While no studies have been done specifically tracking the effects of salt intake on the Paleo diet, the research on the DASH diet provides valuable evidence. The DASH diet is not a perfect Paleo eating plan by any means (the sample menu advises dieters to “center your meal around carbohydrates”), but it does come much closer than the standard American diet. In both the 1997 and 2001 studies, the benefits commonly attributed to salt restriction (especially lower blood pressure) seemed to follow more from the diet itself, which emphasized fresh, whole foods with lots of fruits and vegetables. Something more complicated than salt intake was clearly influencing participants’ results in these studies – and that “something” was most likely the huge array of other vitamins, minerals, and micronutrients that influence blood pressure levels.
One of the most important of these nutrients was potassium. Potassium, which is found all kinds of fruits, vegetables, dairy products, and meats, seems to reduce the risk of hypertension – in a sense, it balances out any detrimental effects of sodium consumption. The ratio of sodium to potassium in the diet is particularly significant, especially for anyone interested in an evolutionary eating plan: one of the changes brought by the Agricultural Revolution was a drastic reversal of the ratio of dietary sodium to potassium. One NIH study even found that the ratio of sodium to potassium more strongly correlated with risk of cardiovascular disease than the absolute levels of sodium or potassium alone. Other studies found that the balance between the two elements is so important because a high ratio of sodium to potassium disturbs the body’s natural acid levels, slowing growth in children, and decreasing bone and muscle mass in adults, as well as contributing to the formation of kidney stones. The higher levels of potassium in the DASH diet probably produced much of the benefit to blood pressure levels.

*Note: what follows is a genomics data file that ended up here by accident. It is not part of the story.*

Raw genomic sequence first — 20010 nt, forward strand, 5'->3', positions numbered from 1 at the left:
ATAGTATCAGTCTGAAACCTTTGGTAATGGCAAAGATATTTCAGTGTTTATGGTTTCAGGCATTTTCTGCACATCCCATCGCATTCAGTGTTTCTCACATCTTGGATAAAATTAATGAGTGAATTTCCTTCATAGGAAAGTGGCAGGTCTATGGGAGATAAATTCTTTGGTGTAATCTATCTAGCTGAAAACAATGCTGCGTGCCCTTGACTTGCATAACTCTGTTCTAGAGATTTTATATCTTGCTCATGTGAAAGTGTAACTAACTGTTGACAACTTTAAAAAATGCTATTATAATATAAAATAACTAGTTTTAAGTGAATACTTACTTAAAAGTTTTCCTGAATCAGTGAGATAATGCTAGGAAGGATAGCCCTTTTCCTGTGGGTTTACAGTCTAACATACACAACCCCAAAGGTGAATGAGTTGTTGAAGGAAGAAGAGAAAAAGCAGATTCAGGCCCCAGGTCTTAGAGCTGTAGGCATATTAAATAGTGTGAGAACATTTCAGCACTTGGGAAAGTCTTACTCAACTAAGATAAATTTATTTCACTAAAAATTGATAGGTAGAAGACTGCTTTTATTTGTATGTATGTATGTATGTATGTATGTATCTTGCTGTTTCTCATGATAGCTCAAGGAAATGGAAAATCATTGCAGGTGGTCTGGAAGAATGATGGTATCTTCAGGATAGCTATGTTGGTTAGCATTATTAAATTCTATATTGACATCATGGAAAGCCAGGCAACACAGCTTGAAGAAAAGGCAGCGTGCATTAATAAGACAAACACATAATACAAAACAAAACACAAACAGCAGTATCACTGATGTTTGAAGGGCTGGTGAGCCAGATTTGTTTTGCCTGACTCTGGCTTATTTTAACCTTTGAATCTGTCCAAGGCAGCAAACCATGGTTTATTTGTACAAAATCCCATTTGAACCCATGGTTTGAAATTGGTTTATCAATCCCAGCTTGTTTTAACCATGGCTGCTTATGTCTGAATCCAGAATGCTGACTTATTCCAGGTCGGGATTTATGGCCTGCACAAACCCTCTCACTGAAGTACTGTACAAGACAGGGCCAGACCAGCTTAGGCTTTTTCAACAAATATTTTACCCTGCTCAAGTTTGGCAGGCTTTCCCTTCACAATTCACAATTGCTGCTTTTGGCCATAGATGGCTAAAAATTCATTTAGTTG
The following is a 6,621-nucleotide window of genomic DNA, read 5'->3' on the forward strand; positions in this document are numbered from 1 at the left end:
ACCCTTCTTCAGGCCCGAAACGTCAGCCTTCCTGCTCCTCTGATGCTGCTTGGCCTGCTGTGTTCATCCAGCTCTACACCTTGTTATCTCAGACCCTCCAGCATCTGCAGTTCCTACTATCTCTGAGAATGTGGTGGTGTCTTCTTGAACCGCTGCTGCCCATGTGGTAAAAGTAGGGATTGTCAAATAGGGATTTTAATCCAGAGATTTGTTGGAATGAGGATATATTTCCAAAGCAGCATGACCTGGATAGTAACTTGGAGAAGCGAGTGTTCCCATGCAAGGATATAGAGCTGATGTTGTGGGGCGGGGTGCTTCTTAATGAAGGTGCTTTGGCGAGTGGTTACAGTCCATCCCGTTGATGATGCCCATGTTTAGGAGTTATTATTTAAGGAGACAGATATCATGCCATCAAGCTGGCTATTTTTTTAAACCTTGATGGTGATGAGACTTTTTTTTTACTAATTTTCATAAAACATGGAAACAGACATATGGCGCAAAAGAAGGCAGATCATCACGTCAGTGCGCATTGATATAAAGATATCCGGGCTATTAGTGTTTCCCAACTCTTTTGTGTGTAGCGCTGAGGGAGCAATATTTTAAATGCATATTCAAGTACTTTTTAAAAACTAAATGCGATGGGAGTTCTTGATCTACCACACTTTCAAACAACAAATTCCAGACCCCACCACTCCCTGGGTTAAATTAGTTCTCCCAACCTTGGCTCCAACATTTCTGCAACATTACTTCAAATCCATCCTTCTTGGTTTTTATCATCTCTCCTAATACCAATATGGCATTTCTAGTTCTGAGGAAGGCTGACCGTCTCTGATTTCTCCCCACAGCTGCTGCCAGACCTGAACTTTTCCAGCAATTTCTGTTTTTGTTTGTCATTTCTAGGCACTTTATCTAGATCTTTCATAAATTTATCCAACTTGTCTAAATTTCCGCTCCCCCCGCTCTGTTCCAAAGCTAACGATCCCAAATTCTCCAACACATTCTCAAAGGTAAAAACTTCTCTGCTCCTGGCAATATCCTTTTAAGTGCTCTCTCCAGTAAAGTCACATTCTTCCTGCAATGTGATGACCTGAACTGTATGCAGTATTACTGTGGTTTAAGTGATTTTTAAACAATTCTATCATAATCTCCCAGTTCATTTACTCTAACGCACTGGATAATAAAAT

Magnesium, another micronutrient available on the DASH diet but commonly deficient in the general population, also significantly reduced blood pressure in several studies. Other studies show that calcium may also have an effect. While these studies differ widely as to their findings about specific micronutrients and blood pressure, sodium is clearly not the only dietary factor at work.
This makes the Paleo diet ideal from a blood pressure standpoint, since, like the DASH diet, it provides high doses of all the important nutrients that help maintain fluid homeostasis. The Paleo lifestyle also imitates several of the factors that made populations like the Yanomami Indians outliers in the INTERSALT study: low levels of stress, regular exercise, adequate sleep, and lowered intake of stimulants like caffeine.